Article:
the sole merit of Christ."  (Closing of Formula of Concord, Trigl. p. 1095)

Francis Pieper,

The Difference Between Orthodox

And Heterodox Churches, and Supplement,

Coos Bay, Oregon:

St. Paul's Lutheran Church,

1981,

p. 65.

Tappert, p. 632. Heiser, p. 294.

FC SD XI, #94-96.

 

"The Lutheran Leadership Consultation, facilitated by Lutheran

Brotherhood in partnership with the Evangelical Lutheran Church in America

(ELCA), the Lutheran-Church Missouri Synod (LC-MS) and the Wisconsin Evangelical

Lutheran Synod (WELS), was the first meeting of this type that included the

three major Lutheran Churches as planners and participants."

Lutheran Brotherhood,

Bond,

"Preparing the Church for the Next Century,"

Fall, 1991

68,

p. 12.

 

"Four speakers prominent in the field of leadership research shared their

perspectives.  Frances Hesselbein of New York City, president and chief

executive officer of the Peter F. Drucker Foundation for Nonprofit Management,

spoke on 'The Challenge of Leadership.'  She noted, 'The church shares the same

bottom line with all voluntary and human service organizations:  changed

lives.'"  [Note: CG enthusiasts love Drucker management books.  The four

leaders of the conference were:  a woman, a CG icon (in the words of Rev. James

Schaefer, NWL), an ultra-liberal Reformed theologian, and a historical-critical

expert from an ELCA seminary which once boasted of Lenski and Leupold as

professors.]

Lutheran Brotherhood,

Bond,

"Preparing the Church for the Next Century,"

Fall, 1991

68,

p. 12.

 

Pictured together:  Rev. Carl Mischke, Rev. Ralph Bohlmann, and Bishop

Herbert Chilstrom (ELCA).

Lutheran Brotherhood,

Bond,

"Preparing the Church for the Next Century,"

Fall, 1991

68,

p. 12.

 

"The article in Christian News to which you refer escaped my attention

until one of our other pastors called it to my attention soon after it appeared.

Initially I even had difficulty relating to it.  After thinking about it for a

time I remembered that I was asked about a year ago whether the WELS would

endorse or be in sponsor of such a program.  My answer then was 'No" and still

is.  I have consistently taken the position with the fraternal benefits

societies that 'pan-Lutheran' projects almost inevitably exclude us from

participation because of our fellowship principles.  The leadership of the

fraternals has respected our position.  So the statement by a member of the ELCA

communications staff that this is the 'first joint venture into ministry' ever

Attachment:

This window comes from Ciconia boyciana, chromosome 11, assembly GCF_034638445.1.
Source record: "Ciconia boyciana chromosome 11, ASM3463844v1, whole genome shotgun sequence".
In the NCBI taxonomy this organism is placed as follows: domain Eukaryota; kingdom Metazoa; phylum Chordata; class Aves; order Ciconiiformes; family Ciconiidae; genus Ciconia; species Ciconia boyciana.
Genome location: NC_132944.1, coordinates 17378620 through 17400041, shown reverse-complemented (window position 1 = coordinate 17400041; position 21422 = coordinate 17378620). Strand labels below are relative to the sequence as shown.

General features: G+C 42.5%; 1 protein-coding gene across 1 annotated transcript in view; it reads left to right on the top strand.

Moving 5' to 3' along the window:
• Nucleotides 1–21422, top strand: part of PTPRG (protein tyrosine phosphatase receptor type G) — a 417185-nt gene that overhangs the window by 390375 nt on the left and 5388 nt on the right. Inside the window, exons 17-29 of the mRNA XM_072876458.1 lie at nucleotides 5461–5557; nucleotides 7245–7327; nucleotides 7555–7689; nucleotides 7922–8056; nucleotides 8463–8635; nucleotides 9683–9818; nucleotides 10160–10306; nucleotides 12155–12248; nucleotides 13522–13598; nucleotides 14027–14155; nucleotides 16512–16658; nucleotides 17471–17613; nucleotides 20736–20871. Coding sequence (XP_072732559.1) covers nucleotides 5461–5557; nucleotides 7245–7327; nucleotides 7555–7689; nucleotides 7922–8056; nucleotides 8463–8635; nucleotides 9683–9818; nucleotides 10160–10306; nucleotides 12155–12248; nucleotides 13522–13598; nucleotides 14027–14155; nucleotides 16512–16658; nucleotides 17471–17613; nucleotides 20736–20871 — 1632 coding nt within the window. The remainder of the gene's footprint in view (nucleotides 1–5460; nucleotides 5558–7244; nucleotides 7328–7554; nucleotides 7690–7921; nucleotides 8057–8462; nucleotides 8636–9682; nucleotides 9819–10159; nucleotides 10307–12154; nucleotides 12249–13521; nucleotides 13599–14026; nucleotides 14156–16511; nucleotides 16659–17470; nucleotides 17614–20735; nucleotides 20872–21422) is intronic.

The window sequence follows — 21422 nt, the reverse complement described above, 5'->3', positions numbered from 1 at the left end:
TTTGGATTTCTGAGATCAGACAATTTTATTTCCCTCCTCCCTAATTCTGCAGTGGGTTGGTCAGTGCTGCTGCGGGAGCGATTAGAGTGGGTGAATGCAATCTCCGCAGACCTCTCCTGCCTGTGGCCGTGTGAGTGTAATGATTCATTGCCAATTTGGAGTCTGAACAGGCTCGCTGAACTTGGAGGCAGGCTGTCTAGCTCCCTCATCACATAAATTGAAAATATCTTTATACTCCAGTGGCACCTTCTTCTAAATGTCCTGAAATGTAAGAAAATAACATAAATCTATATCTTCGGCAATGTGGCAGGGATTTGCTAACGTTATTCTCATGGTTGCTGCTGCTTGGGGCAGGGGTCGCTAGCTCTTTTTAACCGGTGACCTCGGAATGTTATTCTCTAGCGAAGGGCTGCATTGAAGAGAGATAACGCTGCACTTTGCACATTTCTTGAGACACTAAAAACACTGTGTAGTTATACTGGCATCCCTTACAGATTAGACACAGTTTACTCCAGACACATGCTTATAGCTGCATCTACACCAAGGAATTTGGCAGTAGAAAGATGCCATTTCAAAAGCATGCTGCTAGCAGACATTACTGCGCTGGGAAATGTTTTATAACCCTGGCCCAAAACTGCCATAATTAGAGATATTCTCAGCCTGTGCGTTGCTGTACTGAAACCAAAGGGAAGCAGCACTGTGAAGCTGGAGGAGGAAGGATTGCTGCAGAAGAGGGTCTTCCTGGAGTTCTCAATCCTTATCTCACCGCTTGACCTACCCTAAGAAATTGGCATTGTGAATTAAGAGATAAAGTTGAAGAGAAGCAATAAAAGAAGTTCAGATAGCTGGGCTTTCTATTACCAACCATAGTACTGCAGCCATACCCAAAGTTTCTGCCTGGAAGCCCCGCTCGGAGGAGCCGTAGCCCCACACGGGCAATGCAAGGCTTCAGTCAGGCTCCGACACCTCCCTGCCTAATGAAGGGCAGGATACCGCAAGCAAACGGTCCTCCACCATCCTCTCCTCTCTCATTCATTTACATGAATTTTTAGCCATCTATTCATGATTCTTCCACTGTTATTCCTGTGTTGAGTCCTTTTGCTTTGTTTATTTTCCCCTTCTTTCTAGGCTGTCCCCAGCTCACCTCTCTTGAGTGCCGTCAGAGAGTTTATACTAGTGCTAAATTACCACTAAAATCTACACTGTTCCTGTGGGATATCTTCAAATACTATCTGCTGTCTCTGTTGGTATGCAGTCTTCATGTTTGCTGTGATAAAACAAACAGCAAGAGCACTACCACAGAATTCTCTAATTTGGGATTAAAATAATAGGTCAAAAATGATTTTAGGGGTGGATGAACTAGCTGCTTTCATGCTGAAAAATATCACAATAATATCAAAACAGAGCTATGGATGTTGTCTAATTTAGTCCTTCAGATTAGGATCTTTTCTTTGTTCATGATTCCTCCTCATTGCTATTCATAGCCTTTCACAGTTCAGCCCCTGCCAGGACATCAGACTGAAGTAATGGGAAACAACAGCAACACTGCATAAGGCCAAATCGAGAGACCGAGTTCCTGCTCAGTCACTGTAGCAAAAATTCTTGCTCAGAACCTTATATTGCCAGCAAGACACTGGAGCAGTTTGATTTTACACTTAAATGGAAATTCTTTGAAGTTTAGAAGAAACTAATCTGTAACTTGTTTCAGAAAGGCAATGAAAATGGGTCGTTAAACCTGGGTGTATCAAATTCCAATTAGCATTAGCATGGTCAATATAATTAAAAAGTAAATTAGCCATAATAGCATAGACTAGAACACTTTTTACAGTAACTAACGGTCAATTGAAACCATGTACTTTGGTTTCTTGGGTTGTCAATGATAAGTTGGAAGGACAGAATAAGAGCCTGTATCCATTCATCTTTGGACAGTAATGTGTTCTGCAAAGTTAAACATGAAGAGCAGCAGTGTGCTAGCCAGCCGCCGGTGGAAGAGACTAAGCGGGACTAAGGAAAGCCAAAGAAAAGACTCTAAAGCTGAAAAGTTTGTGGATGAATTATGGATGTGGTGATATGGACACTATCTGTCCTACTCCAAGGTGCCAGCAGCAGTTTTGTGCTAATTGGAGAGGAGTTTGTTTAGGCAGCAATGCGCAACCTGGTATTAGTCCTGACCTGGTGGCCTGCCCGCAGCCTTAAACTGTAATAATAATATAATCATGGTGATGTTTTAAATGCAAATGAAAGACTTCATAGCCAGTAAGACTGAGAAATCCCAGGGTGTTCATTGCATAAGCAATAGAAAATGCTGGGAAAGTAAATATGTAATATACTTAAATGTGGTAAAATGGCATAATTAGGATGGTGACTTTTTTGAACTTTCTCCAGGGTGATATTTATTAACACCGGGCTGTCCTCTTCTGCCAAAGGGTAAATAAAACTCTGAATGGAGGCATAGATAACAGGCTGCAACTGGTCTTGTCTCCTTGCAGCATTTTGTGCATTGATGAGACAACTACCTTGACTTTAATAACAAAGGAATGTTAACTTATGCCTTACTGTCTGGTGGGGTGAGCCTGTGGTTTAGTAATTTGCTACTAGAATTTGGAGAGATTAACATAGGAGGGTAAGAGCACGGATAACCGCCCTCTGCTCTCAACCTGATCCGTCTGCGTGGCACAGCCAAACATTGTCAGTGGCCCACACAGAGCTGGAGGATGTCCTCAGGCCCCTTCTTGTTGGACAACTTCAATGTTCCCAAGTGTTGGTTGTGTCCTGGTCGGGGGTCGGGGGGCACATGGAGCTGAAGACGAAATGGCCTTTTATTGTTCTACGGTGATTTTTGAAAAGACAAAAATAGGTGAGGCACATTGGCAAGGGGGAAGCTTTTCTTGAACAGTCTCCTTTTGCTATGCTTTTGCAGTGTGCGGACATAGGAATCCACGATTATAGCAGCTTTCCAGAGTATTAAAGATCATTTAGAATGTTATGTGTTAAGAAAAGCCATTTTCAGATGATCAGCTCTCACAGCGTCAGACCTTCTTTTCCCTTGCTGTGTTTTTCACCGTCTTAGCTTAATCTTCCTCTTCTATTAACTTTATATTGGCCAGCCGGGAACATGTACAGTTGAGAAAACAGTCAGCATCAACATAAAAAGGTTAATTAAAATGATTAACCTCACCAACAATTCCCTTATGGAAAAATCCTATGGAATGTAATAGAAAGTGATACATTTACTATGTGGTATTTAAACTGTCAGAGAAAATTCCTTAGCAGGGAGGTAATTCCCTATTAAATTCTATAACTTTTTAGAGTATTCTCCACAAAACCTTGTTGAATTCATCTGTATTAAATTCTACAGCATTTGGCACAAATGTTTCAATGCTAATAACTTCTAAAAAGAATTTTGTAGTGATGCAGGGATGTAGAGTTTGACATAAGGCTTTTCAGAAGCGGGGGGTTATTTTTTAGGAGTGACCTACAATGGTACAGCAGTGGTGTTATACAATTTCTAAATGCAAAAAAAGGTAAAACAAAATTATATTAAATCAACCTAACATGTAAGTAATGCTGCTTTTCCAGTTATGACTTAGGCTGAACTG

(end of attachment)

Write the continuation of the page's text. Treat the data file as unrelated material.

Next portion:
done by these three Lutheran churches is simply not factual.  It has been called

to the attention of those who made this statement."

President Carl H. Mischke (WELS Synodical President),

Letter to Pastor James Sherod, 1-3-92.

 

"Its 'overall objective' is: 'To set in motion forces that will result in

annual increases in the number of members of Lutheran congregations.'  Why would

any confessional Lutheran wish to 'set in motion forces' for 'annual increases

in ELCA membership?  The introductory page already alerts one to the hollowness

of the talk about 'faithfulness to the substance of Lutheranism' (p. 3), by

listing an ELCA official, a pastoress, as one of the sources of further

information.  'Unchurched people feel good about their faith,' we are told, and

the implication is that we should too."

Professor Kurt Marquart,

"Church Growth" As Mission Paradigm, A Lutheran Assessment,

Our Savior Lutheran Church, Houston:

Luther Academy Monograph,

1994,

p. 142.

 

"There is a 'method in our madness' in securing such a high profile

speaker.  Regardless of the value of the message such speakers always bring in

the numbers.  Generally speaking, they seem to double the attendance of a

convention."  [Having Episcopalian Charlton Heston speak at the WELS Lutherans for Life

convention]

Rev. Robert Fleischmann,

Commentary,

National Director, WELS Lutherans for Life,

2949 N Mayfair Rd, Milwaukee, WI  53222

n.d.

 

"The real question is not what do you subscribe, but what do you believe

and publicly teach, and what are you transmitting to those who come after?  If

it is the complete Lutheran faith and practice, the name and number of the

standards is less important.  If it is not, the burden of proof rests upon you

to show that your more incomplete standard does not indicate an incomplete

Lutheran faith."

Theodore E. Schmauk and C. Theodore Benze,

The Confessional Principle and the Confessions, as

Embodying the Evangelical Confession of the Christian Church,

Philadelphia:

1911,

p. 890.

 

"$60,000 General world relief (through C.A.R.E. and Lutheran World

Relief) Rev. Kennth Strack, chairman

WELS

Reports and Memorials for the Fifty-fourth Biennial Convention,

Milwaukee:

WELS,

1997.

p. 165.

 

"If one associates much with heretics, one finally also makes oneself

partaker of their false doctrine, their lies, and their errors; for he who

touches pitch soils his hands with it."

Martin Luther,

What Luther Says, An Anthology, 3 vols.,

ed., Ewald Plass,

St. Louis:

Concordia Publishing House,

1959,

II,

p. 646.